US House To Vote On Amendment Blocking DC Nondiscrimination Law

Image by uschools/Getty Images

Image by uschools/Getty Images

Today, the House of Representatives will likely vote on an amendment to a large spending bill that would prohibit the District of Columbia from enforcing one of its employment nondiscrimination laws.

Passed in 2014, DC’s Reproductive Health Non-Discrimination Amendment Act (RHNDAA) prohibits employers in the District from discriminating against employees based on their reproductive healthcare decisions. The law ensures that employees and their families can make their own private health decisions, including whether, when, and how to start a family and what the size of their family should be, without fear of losing their jobs or facing retribution from their employers. Without this law, employers could use their religious beliefs as an excuse to discriminate against employees for their healthcare decisions like using birth control or treating infertility with IVF.

The District has a complicated relationship with Congress. Even with a population larger than the states of Vermont and Wyoming, the people of the District don’t have any representation in the Senate and have only one member of Congress (Rep. Eleanor Holmes Norton) who is denied the ability to vote on legislation. They do, however, have full representation from the District of Columbia Council. Nonetheless, Congress has control over a portion of funding for the District, and thus has the power to prohibit the city from spending money on the programs the Council adopts.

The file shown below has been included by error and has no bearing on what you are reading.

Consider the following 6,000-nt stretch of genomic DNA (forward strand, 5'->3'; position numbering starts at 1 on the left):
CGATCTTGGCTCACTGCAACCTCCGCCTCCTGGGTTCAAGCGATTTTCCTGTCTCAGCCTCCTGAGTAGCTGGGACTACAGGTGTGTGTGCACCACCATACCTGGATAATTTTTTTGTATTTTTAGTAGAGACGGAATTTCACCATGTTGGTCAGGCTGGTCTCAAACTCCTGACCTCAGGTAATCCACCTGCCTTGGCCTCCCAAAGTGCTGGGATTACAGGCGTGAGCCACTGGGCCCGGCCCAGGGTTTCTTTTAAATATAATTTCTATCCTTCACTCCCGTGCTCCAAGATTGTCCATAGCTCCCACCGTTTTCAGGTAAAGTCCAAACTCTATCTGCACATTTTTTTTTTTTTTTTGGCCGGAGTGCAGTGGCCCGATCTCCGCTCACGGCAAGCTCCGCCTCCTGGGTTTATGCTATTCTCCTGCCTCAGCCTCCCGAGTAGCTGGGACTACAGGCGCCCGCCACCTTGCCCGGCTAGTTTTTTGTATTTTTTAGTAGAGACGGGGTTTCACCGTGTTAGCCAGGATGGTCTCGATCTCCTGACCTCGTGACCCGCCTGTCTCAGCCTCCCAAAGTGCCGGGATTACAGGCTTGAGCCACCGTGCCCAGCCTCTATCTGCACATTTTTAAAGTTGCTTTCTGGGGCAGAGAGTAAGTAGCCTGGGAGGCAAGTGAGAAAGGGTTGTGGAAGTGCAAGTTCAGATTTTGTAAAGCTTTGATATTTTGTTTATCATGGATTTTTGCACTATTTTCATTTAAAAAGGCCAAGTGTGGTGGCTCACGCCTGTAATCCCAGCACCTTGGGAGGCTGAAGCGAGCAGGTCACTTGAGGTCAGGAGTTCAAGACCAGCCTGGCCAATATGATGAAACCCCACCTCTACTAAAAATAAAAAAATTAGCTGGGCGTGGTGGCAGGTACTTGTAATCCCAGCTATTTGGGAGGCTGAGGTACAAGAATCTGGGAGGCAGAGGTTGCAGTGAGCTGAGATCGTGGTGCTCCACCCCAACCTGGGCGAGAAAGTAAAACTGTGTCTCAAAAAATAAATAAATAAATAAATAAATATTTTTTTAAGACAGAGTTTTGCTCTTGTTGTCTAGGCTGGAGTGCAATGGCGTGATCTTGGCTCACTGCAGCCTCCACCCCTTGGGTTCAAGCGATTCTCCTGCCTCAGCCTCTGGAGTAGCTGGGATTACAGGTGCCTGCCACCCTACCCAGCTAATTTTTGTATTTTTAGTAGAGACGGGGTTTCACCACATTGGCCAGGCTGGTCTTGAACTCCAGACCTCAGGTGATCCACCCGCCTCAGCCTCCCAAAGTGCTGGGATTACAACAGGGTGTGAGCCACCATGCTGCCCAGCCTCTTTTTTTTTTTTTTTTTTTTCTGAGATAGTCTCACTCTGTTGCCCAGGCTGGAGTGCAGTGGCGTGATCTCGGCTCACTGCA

Since the Council passed RHNDAA, members of Congress have been attempting to prevent the law’s enforcement, often invoking false religious freedom concerns.  The amendment to the House spending bill offered by Representative Gary Palmer—who represents Alabama and not the District—is yet another attempt.

Contrary to opponents’ claims, however, the RHNDAA does not violate religious freedom protections. Religious freedom is about fairness. It guarantees us the freedom to hold any belief we choose without government interference. It cannot, however, be used to undermine others’ civil rights, and it should not justify striking down laws that ensure people are treated equally in the workplace. It’s not fair for employers to use religion to discriminate against employees based on their health care choices.

That is why we wrote a letter to Congress urging it to reject the Palmer Amendment. In fact, Rep. Norton, who is leading the fight against the Amendment, thanked us for our work opposing the provision.

Religious freedom is a fundamental American value. So is the right to make decisions for yourself about your own health care. RHNDAA honors both. Even if this language is adopted on the floor and added to the House bill, we will fight to remove it in the Senate.